KOTA KINABALU - There was a carnival air over the Likas Bay Park beach here as hundreds of people streamed in for the Sabah Bersih event.
Amid sounds of native Kadazandusun gongs, the participants walked several kilometres carrying the national and Sabah flags, with some shouting "Bersih!"
With police keeping a close eye on the ground, air and sea, the participants, mainly comprising youths and Opposition leaders from the DAP and PKR, seemed to enjoy the scenic view and sea breeze.
"We drove from Sandakan (300km from here) before sunrise to make it here for the march," said an office manager who identified herself only as Lim.
"I participated to show my support for Bersih. My boss does not know I came," said the 38-year-old.
Speeches and entertainment continued till late evening but many dispersed by 9pm.
Kota Kinabalu police chief Asst Comm M. Chandra said the ring leaders would be summoned to give their statements for offences under the Peaceful Assembly Act.
In Kuching, the police made no arrest, except seize several banners.
Kuching police chief ACP Roslan Bek Ahmad declared day one of the gathering as "peaceful" with no complaints from the public.
"There were a few banners brought by gatherers that we found inappropriate. We seized those but that's about it," ACP Roslan told reporters yesterday evening.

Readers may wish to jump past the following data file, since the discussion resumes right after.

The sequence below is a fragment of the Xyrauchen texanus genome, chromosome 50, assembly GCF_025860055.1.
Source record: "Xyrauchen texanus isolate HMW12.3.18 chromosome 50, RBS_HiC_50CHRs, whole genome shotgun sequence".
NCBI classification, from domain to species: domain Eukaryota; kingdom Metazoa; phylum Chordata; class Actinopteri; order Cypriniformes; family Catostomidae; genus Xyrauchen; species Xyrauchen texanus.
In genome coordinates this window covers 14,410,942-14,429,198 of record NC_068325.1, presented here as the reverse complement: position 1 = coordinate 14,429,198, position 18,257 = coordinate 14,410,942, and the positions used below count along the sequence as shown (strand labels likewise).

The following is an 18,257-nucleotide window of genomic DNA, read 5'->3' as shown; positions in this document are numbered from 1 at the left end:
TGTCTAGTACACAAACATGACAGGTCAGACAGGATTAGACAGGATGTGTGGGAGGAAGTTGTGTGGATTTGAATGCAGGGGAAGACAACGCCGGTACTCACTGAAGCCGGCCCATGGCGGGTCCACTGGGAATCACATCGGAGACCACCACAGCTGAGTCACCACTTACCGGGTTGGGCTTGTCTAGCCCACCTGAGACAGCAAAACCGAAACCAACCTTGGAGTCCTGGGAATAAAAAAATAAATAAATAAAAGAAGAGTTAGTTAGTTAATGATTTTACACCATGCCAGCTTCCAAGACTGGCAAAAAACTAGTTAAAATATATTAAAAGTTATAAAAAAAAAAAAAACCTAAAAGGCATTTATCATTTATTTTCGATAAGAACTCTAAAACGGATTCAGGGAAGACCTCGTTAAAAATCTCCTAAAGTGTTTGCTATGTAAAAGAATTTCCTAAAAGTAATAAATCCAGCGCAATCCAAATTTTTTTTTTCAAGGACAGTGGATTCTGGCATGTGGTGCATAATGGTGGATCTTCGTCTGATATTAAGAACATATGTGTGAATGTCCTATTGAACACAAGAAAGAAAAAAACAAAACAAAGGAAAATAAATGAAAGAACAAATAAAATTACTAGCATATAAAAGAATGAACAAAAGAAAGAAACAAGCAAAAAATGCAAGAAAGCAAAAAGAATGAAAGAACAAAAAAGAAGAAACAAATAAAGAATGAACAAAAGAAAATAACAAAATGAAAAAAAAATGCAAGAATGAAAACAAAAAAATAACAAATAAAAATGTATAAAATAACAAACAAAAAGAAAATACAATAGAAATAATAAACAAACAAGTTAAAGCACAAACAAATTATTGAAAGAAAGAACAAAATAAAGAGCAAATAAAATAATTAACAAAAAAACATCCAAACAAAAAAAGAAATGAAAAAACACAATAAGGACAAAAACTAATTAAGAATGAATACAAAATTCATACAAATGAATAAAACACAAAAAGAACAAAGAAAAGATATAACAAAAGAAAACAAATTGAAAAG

About 1,000 plainclothes and uniformed officers were on duty yesterday. Bersih 4 in Sarawak was the only assembly in Malaysia with council and police permits.
"It's a bit weird for everyone to be praising me," ACP Roslan added, referring to rally organisers and Opposition members who thanked the police publicly and privately for approving Bersih.
The Song Kheng Hai rugby pitch (also the venue of July 22's Sarawak for Sarawakians rally) turned into a sea of yellow - there were both Bersih 4 shirts as well as the state's yellow, red and black flags.
They marched from four approved gathering sites - car parks and hotel assembly points - alongside the police.
A dozen speakers featured, ranging from DAP and PKR members to civil activists like former Radio Free Sarawak presenter Peter John Jaban and his wife Karen Shepherd, who gained fame recently for slamming a state minister for labelling her a meddling foreigner.
By 4pm, some participants had returned home. By 6pm, even the public announcement systems had been disbanded.